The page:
Average per-bit delivery cost
Average Per-Bit Delivery Cost averages the cost of however many bits were actually sent or received across a link with the actual cost of operation of the link. This is contrasted principally with flat-rate and 95th percentile functions, which are typically used for billing rather than cost-accounting. In typical use, APBDCs of individual links or components of an operating network are compared with the APBDC of the whole, in order to evaluate the efficiency of the components, and to track improvements in effectiveness.
High APBDC may reflect either a high cost, or a low utilization, either of which is detrimental to the price-performance of the network as a whole, and indicates an area that needs attention and improvement. Besides reduction in costs of existing network components, use of already-amortized or less expensive components, and transmission of greater volumes of traffic, fundamental or "revolutionary" changes to the topology of a network, such as the substitution of peering-derived bandwidth for purchased transit, often have substantial impacts on a network's APBDC.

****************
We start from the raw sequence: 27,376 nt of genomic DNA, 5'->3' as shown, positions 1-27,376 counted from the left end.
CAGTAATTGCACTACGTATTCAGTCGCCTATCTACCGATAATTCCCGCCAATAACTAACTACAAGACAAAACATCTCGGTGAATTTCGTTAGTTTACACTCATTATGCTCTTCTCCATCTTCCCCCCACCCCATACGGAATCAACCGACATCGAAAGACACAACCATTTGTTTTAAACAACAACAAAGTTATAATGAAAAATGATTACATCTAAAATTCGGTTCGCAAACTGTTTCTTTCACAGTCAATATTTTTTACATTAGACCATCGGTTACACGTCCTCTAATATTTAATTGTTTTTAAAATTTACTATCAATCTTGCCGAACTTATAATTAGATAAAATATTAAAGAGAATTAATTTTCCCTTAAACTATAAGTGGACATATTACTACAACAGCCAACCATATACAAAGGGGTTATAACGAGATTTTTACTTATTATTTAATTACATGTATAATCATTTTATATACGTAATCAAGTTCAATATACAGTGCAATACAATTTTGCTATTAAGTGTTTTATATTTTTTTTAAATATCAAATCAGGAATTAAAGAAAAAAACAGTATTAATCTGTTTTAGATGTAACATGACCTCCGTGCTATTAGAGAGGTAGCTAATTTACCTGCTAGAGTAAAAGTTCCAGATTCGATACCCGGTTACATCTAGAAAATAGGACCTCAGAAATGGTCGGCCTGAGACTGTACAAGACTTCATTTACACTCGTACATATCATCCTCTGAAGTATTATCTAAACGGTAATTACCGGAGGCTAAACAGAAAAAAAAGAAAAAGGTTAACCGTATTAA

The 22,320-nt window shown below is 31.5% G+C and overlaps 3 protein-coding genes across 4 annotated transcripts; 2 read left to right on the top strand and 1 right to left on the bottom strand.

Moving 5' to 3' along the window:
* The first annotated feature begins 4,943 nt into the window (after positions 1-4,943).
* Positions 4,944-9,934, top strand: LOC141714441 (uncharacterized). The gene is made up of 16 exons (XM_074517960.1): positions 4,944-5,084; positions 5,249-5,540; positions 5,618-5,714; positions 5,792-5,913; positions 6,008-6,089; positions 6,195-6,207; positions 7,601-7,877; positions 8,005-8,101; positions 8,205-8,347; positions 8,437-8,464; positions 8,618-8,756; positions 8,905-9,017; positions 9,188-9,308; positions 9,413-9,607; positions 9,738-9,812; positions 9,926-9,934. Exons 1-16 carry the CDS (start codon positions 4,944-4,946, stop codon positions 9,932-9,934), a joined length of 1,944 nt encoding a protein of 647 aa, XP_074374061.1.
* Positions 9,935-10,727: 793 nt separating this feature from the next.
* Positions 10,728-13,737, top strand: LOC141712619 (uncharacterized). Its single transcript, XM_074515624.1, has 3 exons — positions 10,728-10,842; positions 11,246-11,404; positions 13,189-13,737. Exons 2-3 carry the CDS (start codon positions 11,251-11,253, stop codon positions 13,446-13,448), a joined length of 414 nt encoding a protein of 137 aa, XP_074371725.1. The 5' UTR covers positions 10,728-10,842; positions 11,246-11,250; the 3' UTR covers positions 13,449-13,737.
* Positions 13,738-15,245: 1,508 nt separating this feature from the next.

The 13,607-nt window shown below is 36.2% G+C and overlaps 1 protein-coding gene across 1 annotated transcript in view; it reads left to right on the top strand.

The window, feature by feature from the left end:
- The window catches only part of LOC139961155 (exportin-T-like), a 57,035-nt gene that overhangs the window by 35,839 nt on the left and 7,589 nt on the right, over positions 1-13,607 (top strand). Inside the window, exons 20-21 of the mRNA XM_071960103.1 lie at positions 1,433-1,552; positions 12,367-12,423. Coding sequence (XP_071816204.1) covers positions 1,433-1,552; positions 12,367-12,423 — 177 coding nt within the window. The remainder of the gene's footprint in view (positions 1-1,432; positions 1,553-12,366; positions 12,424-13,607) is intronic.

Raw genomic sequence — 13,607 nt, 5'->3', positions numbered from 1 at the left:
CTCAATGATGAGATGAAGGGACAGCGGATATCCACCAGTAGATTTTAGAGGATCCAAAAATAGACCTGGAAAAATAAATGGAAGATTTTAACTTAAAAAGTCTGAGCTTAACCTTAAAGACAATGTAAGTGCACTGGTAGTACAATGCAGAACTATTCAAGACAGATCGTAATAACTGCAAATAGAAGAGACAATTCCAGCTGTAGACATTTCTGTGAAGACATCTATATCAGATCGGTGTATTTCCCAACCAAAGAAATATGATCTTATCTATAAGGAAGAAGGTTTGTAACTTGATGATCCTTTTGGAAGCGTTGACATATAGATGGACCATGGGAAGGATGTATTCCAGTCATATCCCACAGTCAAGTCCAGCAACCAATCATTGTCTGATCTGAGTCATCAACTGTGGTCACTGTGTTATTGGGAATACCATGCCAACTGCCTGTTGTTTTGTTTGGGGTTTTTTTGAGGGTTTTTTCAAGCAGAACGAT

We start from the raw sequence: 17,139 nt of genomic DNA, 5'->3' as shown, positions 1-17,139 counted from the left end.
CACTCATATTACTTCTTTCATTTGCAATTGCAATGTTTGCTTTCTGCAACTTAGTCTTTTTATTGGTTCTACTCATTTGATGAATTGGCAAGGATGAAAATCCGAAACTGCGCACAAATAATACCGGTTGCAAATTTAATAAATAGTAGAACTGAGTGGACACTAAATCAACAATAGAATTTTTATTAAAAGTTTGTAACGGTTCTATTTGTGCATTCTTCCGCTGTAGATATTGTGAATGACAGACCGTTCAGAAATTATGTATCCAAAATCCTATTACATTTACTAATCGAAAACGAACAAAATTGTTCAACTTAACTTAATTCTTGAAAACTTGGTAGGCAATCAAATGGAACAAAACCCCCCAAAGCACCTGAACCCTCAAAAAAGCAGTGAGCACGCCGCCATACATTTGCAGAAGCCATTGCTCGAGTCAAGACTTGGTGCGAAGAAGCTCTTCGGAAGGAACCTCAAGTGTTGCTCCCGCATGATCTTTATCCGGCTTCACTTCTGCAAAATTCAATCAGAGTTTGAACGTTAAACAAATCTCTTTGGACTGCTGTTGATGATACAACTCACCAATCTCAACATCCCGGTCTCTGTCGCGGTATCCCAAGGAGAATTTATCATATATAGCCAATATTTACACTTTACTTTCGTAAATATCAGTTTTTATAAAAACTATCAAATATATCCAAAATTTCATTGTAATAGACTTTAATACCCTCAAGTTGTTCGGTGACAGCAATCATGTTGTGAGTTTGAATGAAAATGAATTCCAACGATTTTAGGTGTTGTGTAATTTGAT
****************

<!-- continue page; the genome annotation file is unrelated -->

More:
- Average Per-Bit Delivery Costs Archived February 4, 2012, at the Wayback Machine.
- IXPs reduce the portion of an ISP's traffic which must be delivered via their upstream transit providers, thereby reducing the Average Per-Bit Delivery Cost of their service. Archived August 29, 2006, at the Wayback Machine.
- CTU Bulletin on the Proliferation of Internet Exchange Points in the Caribbean[permanent dead link]